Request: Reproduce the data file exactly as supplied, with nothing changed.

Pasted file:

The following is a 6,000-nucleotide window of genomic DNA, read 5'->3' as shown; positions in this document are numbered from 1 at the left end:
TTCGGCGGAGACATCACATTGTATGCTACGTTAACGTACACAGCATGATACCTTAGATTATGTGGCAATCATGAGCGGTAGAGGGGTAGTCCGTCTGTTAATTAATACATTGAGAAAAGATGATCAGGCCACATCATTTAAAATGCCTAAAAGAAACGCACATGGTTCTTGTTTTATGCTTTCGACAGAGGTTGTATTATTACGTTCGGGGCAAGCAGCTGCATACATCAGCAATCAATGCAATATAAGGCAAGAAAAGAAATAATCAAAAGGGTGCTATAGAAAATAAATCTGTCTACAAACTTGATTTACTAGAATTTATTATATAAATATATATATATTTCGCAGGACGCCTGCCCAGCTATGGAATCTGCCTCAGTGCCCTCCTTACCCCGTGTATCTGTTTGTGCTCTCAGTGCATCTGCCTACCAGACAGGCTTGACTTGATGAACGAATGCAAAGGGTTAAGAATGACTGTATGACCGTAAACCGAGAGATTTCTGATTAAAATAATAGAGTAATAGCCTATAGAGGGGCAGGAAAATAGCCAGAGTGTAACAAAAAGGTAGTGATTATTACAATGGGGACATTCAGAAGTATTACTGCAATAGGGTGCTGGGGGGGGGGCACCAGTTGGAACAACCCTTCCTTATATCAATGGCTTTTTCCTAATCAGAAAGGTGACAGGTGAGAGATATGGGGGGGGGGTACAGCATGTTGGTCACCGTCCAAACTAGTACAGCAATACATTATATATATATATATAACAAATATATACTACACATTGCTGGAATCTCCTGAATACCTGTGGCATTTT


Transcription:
The following is a 6,000-nucleotide window of genomic DNA, read 5'->3' as shown; positions in this document are numbered from 1 at the left end:
TTCGGCGGAGACATCACATTGTATGCTACGTTAACGTACACAGCATGATACCTTAGATTATGTGGCAATCATGAGCGGTAGAGGGGTAGTCCGTCTGTTAATTAATACATTGAGAAAAGATGATCAGGCCACATCATTTAAAATGCCTAAAAGAAACGCACATGGTTCTTGTTTTATGCTTTCGACAGAGGTTGTATTATTACGTTCGGGGCAAGCAGCTGCATACATCAGCAATCAATGCAATATAAGGCAAGAAAAGAAATAATCAAAAGGGTGCTATAGAAAATAAATCTGTCTACAAACTTGATTTACTAGAATTTATTATATAAATATATATATATTTCGCAGGACGCCTGCCCAGCTATGGAATCTGCCTCAGTGCCCTCCTTACCCCGTGTATCTGTTTGTGCTCTCAGTGCATCTGCCTACCAGACAGGCTTGACTTGATGAACGAATGCAAAGGGTTAAGAATGACTGTATGACCGTAAACCGAGAGATTTCTGATTAAAATAATAGAGTAATAGCCTATAGAGGGGCAGGAAAATAGCCAGAGTGTAACAAAAAGGTAGTGATTATTACAATGGGGACATTCAGAAGTATTACTGCAATAGGGTGCTGGGGGGGGGGCACCAGTTGGAACAACCCTTCCTTATATCAATGGCTTTTTCCTAATCAGAAAGGTGACAGGTGAGAGATATGGGGGGGGGGTACAGCATGTTGGTCACCGTCCAAACTAGTACAGCAATACATTATATATATATATATAACAAATATATACTACACATTGCTGGAATCTCCTGAATACCTGTGGCATTTT